You might soon be able — if you're so inclined — to join a bonefide church worshiping an artificially intelligent god. Former Google and Uber engineer Anthony Levandowski, according to a recent Backchannel profile, filed paperwork with the state of California in 2015 to establish Way of the Future, a nonprofit religious corporation dedicated to worshiping AI. The church's mission, according to paperwork obtained by Backchannel, is "to develop and promote the realization of a Godhead based on artificial intelligence and through understanding and worship of the Godhead contribute to the betterment of society." ... Levendowski's pitch for an AI church comes amid apocalyptic warnings from tech and science luminaries like Elon Musk and Stephen Hawking to the dangers of artificial intelligence.
The IT industry may employ only a few million of India’s 1.3 billion people—but it has been a beacon for young men and women with aspirations. It motivated families to send their children to university, placed graduates in gleaming campuses, conferred independent urban lifestyles upon them, and provided stable incomes and access to the world outside India. Over the last 30 years, moreover, it has been the only industry in India to begin from seed and bloom to such success. India is otherwise struggling to create jobs: 12 million Indians enter the workforce every year, but only 135,000 jobs in the formal economy’s eight biggest sectors—including IT—were created in 2015. A dramatic contraction of the IT industry—a dimming of the beacon—would jolt the country’s economy and polity deeply.
Even the omnipresent issue of IoT security seems to be less frightening to companies than before – just 7% of those with bigger (10,000+ devices) deployments said that security was their top concern, although most still acknowledged its importance. Earlier editions of the study cited security as a top concern among up to 29% of companies. Roughly two-thirds of all respondents said that their IoT deployments were “mission-critical” and admitted that a security breach would be catastrophic. Even though the study found growth largely across the board, some verticals saw particularly strong uptake – retail, transportation and energy all grew at better than 17% year-on-year, while other sectors – including those like healthcare and automotive, where IoT has been popular for somewhat longer – continued to grow at a respectable 9% and 12%, respectively.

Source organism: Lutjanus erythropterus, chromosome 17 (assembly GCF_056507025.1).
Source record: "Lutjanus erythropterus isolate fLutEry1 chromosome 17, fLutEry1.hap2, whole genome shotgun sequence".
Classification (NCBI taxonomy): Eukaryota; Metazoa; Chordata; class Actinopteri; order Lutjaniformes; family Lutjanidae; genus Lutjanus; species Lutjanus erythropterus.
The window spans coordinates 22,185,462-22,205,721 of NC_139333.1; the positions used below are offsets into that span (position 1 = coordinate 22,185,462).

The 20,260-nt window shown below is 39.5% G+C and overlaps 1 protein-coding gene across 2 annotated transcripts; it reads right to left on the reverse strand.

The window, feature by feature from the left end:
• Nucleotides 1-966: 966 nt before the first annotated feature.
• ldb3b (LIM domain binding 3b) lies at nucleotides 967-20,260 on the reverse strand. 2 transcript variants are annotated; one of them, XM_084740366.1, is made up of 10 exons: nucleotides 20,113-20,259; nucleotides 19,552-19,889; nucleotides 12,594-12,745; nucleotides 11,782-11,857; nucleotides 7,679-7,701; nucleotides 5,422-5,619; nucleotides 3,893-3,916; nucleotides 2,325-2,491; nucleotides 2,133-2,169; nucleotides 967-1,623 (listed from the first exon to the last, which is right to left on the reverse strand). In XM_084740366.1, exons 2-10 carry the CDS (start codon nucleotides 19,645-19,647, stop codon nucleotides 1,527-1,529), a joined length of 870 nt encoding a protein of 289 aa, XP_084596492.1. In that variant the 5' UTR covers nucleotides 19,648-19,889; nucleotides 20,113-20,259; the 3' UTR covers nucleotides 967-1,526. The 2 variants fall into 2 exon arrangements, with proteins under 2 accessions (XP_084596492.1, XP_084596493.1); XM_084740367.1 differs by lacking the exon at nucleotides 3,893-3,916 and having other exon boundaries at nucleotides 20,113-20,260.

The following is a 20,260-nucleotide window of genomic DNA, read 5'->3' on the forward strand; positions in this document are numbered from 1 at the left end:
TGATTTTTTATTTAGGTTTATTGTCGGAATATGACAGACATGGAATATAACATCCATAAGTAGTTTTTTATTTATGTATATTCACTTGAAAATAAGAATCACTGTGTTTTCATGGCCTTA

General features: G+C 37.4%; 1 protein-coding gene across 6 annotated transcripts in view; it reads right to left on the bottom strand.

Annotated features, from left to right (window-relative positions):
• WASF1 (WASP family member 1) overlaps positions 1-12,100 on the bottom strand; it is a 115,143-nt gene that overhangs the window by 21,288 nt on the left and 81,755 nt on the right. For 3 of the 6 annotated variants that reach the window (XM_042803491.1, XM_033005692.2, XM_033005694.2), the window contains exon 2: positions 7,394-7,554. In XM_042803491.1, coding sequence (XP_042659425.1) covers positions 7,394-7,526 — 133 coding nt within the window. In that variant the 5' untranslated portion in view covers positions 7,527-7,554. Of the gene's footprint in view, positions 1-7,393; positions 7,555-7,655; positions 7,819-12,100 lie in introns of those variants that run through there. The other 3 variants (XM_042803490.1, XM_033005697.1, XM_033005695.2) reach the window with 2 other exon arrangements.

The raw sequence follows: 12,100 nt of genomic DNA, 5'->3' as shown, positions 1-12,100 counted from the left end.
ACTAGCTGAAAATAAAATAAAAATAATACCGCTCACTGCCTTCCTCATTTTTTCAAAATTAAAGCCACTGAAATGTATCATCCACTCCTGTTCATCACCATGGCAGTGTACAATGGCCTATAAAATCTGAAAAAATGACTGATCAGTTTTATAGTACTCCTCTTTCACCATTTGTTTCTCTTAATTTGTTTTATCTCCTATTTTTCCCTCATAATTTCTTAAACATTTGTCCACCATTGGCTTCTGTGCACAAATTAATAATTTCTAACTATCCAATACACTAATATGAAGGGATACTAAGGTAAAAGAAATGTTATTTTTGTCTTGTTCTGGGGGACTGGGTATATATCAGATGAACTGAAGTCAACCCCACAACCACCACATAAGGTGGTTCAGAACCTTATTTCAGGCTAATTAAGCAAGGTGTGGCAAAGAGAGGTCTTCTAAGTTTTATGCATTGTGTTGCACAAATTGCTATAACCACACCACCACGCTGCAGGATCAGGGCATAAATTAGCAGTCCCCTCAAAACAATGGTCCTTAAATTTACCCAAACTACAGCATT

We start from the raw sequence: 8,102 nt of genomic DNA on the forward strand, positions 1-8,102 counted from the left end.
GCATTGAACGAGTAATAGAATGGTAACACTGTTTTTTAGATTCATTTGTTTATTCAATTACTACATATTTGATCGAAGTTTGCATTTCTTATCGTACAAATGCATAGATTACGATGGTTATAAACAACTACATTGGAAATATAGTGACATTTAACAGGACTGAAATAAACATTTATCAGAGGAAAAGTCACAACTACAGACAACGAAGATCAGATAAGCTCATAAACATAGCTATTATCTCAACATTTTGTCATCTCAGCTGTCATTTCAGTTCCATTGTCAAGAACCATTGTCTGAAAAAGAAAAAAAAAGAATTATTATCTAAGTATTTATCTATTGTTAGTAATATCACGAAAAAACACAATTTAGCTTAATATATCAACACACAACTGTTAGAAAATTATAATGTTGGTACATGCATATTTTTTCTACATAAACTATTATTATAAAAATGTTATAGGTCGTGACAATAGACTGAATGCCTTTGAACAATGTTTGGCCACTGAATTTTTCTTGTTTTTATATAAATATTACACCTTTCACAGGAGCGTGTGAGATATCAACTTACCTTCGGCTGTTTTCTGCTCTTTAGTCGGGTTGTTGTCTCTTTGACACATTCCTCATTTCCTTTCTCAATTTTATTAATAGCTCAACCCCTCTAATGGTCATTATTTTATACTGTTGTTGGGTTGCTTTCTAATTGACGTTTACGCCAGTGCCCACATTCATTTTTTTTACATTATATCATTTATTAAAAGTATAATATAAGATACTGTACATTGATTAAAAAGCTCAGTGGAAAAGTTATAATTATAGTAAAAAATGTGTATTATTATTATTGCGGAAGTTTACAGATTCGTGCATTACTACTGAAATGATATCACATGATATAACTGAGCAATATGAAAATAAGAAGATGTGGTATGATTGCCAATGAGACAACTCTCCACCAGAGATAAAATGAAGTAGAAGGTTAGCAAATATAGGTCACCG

"There is nothing stronger than pitching something that shows a customer you are in the same boat as they are. It demonstrates you have a deeper appreciation for what they are going through," said Ayman Sayed, ... Moreover, CA Technologies' strategy wraps its portfolio of agile, DevOps and security products around its software development cycle, with a blueprint in hopes to offer a better overall software development environment. CA will also offer technical support through the planning, building, testing and deployment stages to get customers more familiar with some of these newer technologies. One IT professional with a technology services company who worked with CA as part of a digital transformation project said CA's training and technical services helped speed his company's transition to improve its overall operations' performance and agility.
Anyone who is considering a career in data science needs to understand first, the myriad of things such a career involves, the type of education and training required, and exactly what the job market holds. And because the field is growing so fast, students and mid-career professionals both have an opportunity to move into data science careers, if they get the right education and training. There is no single definition of data science, as it varies with industry, specific business, and what the purpose of the data scientist’s role is. And different roles require different skill sets, therefore the educational and training path is not uniform. Data scientists can come from many fields – math, statistics, computer science, and even engineering. But the role the scientist is to play is now generally broken down into two large categories